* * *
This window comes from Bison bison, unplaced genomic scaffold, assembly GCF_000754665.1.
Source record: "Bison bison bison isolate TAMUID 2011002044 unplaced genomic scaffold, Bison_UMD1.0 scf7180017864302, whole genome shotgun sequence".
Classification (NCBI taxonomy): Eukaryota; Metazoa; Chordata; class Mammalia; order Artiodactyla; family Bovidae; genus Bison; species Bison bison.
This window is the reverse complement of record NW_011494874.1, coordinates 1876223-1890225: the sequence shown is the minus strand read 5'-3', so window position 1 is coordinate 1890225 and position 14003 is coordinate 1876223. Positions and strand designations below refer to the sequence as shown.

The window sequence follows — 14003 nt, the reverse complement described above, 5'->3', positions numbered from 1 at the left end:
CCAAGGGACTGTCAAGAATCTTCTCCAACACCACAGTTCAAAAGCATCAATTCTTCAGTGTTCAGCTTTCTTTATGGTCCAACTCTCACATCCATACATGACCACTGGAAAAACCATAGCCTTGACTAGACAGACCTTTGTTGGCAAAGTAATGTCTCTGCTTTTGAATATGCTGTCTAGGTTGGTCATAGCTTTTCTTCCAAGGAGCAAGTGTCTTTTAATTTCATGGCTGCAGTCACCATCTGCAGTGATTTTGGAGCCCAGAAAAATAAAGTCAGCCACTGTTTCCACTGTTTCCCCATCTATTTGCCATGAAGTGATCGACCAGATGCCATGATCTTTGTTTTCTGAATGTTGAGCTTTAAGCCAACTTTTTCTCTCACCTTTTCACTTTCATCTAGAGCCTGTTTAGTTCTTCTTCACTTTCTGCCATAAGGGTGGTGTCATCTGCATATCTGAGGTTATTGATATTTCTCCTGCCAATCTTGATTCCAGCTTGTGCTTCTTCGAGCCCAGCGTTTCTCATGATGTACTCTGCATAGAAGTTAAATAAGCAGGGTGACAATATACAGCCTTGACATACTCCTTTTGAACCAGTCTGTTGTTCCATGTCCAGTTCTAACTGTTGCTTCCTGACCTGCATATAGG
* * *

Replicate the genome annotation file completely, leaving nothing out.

This window comes from Bison bison, unplaced genomic scaffold, assembly GCF_000754665.1.
Source record: "Bison bison bison isolate TAMUID 2011002044 unplaced genomic scaffold, Bison_UMD1.0 scf7180017864302, whole genome shotgun sequence".
Classification (NCBI taxonomy): Eukaryota; Metazoa; Chordata; class Mammalia; order Artiodactyla; family Bovidae; genus Bison; species Bison bison.
This window is the reverse complement of record NW_011494874.1, coordinates 1876223-1890225: the sequence shown is the minus strand read 5'-3', so window position 1 is coordinate 1890225 and position 14003 is coordinate 1876223. Positions and strand designations below refer to the sequence as shown.

The window sequence follows — 14003 nt, the reverse complement described above, 5'->3', positions numbered from 1 at the left end:
CCAAGGGACTGTCAAGAATCTTCTCCAACACCACAGTTCAAAAGCATCAATTCTTCAGTGTTCAGCTTTCTTTATGGTCCAACTCTCACATCCATACATGACCACTGGAAAAACCATAGCCTTGACTAGACAGACCTTTGTTGGCAAAGTAATGTCTCTGCTTTTGAATATGCTGTCTAGGTTGGTCATAGCTTTTCTTCCAAGGAGCAAGTGTCTTTTAATTTCATGGCTGCAGTCACCATCTGCAGTGATTTTGGAGCCCAGAAAAATAAAGTCAGCCACTGTTTCCACTGTTTCCCCATCTATTTGCCATGAAGTGATCGACCAGATGCCATGATCTTTGTTTTCTGAATGTTGAGCTTTAAGCCAACTTTTTCTCTCACCTTTTCACTTTCATCTAGAGCCTGTTTAGTTCTTCTTCACTTTCTGCCATAAGGGTGGTGTCATCTGCATATCTGAGGTTATTGATATTTCTCCTGCCAATCTTGATTCCAGCTTGTGCTTCTTCGAGCCCAGCGTTTCTCATGATGTACTCTGCATAGAAGTTAAATAAGCAGGGTGACAATATACAGCCTTGACATACTCCTTTTGAACCAGTCTGTTGTTCCATGTCCAGTTCTAACTGTTGCTTCCTGACCTGCATATAGG